It depends how the headers were populated. It is possible to include both a recipient name and a mailbox specification in RFC 822. If it was addressed like:
Jane Smith then one could argue John Doe should not open the message.
As crazy as it sounds to do something like this on the Internet, there is precedence in some messaging services. Skype, for example, lets you delete messages after they have already been sent. Obviously there is no guarantee that the other person didn't read it yet, but if not, then it is effectively unsent. If it had been read, the other user has to go by memory unless they copied and pasted the email.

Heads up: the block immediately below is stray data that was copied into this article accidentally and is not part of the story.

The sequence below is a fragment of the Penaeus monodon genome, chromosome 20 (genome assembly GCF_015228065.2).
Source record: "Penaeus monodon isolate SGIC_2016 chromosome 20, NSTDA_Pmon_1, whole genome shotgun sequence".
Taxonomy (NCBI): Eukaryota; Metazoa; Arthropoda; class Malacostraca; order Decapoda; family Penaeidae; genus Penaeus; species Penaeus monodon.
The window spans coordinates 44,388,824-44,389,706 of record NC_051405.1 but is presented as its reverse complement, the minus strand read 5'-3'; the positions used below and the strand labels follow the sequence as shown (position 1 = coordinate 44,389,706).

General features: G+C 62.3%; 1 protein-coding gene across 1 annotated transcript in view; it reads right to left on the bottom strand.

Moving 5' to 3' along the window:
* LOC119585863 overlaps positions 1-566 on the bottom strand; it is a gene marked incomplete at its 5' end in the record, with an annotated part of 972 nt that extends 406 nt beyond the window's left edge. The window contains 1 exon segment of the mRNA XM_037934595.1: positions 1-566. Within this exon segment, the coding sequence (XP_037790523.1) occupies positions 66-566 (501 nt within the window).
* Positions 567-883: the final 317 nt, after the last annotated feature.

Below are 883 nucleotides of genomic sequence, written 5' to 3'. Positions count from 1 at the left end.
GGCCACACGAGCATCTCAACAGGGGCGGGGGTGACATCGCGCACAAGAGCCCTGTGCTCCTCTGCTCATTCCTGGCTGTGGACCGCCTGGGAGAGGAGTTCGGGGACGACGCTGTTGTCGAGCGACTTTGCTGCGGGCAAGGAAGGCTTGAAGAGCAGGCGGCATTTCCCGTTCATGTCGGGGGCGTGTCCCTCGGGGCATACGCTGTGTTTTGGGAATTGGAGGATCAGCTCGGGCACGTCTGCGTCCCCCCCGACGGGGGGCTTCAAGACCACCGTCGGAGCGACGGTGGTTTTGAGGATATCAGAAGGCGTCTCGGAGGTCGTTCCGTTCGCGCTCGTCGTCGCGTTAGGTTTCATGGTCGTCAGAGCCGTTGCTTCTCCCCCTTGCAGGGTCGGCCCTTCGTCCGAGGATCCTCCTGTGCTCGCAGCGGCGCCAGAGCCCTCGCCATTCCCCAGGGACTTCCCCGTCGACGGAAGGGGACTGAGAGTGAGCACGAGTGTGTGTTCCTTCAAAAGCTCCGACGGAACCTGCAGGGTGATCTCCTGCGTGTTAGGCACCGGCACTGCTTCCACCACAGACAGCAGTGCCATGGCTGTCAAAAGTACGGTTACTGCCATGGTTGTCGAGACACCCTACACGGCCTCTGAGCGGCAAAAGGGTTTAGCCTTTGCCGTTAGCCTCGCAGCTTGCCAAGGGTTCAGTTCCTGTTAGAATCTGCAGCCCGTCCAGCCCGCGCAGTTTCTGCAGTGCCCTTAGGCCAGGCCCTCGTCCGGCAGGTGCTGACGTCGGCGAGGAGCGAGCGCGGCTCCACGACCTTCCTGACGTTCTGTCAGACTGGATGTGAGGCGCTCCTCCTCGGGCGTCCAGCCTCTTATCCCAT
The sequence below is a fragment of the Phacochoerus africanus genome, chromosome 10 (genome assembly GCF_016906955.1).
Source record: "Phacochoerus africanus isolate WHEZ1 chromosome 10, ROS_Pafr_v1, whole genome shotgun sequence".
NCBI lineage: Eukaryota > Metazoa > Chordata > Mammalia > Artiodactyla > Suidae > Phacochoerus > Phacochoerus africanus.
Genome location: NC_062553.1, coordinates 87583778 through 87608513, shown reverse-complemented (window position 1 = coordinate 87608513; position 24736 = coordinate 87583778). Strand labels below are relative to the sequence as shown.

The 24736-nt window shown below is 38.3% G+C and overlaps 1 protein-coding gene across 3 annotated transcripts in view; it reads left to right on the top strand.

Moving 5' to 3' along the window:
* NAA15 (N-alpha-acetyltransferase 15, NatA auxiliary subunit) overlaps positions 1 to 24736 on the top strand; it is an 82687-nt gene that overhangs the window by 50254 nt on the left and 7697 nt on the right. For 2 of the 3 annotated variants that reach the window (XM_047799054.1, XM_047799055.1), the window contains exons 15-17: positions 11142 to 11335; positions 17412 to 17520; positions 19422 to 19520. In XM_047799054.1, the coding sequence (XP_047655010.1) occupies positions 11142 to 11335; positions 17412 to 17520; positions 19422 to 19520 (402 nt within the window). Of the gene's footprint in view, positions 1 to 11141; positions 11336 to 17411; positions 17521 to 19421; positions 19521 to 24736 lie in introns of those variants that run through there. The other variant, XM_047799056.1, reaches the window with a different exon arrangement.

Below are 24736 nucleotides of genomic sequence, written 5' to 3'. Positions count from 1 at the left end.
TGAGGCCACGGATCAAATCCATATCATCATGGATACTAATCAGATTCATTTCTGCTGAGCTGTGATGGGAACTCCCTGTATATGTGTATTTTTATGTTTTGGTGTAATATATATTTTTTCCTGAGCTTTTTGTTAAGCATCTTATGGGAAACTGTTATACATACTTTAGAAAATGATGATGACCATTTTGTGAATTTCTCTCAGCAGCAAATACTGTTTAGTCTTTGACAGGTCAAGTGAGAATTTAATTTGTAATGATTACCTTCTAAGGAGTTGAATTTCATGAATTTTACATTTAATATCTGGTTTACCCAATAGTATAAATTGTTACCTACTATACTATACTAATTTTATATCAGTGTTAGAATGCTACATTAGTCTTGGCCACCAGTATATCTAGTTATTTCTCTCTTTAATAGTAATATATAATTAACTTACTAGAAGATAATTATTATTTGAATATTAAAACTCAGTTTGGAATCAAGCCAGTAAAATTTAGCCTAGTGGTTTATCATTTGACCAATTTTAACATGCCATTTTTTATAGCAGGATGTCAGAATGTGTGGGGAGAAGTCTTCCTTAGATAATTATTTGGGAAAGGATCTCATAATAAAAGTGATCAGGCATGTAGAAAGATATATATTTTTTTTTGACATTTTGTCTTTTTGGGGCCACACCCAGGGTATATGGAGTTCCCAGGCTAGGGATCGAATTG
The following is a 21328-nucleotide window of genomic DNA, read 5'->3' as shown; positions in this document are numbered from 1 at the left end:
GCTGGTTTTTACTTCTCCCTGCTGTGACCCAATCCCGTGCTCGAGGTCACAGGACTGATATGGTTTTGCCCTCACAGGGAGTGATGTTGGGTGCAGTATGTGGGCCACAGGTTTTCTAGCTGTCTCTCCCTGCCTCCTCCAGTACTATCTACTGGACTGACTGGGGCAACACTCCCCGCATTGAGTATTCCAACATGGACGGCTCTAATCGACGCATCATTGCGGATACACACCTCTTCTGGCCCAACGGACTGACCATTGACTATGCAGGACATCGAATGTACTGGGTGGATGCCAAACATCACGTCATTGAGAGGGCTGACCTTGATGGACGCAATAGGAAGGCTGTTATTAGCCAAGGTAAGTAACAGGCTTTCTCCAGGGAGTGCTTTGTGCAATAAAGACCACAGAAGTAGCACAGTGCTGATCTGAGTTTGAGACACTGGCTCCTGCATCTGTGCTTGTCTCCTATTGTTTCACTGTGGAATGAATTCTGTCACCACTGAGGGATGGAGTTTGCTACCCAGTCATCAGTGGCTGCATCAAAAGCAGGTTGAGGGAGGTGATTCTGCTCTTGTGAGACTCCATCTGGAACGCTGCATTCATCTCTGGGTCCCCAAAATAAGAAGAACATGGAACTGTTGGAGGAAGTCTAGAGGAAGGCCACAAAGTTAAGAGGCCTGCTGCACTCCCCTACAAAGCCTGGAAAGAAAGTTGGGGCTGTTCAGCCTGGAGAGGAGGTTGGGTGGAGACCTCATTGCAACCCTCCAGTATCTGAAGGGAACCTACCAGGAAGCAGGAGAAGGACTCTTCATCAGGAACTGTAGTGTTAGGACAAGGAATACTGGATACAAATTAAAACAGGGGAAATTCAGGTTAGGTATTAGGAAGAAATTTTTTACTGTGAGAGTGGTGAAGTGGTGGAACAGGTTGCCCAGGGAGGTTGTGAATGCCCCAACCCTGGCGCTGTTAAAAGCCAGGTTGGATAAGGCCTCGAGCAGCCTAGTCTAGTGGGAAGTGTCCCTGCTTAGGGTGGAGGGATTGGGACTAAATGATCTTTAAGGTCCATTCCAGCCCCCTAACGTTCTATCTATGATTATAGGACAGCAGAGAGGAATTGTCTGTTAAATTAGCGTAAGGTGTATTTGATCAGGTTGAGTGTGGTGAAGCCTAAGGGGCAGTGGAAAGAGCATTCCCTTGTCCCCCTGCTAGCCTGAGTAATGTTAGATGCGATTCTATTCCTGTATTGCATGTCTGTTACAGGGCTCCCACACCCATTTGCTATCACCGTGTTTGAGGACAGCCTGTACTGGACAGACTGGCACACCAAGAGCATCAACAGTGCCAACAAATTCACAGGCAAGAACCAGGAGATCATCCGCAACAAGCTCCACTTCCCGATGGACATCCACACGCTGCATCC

Google has the ability to do the same thing with mail sent to a GMail account in many situations. IMAP clients will tend to sync up and would likely go and remove the message at the next sync. If the user had not read it yet, it would be effectively 'taken back'. If the user had opened and taken a cursory glance at it they would in essence accomplish the same purpose. If the user has a POP client they are obviously out of luck.
What I wonder though is what sort of data it is and whether this is a sole measure of protection or an additional measure. Depending on how quickly they discovered the error and got a hold of Google, there is likely a very slim chance the message wasn't read at all. Further, they have no guarantees that the message wasn't copy and pasted or otherwise stored. Perhaps it is a best effort type of deal.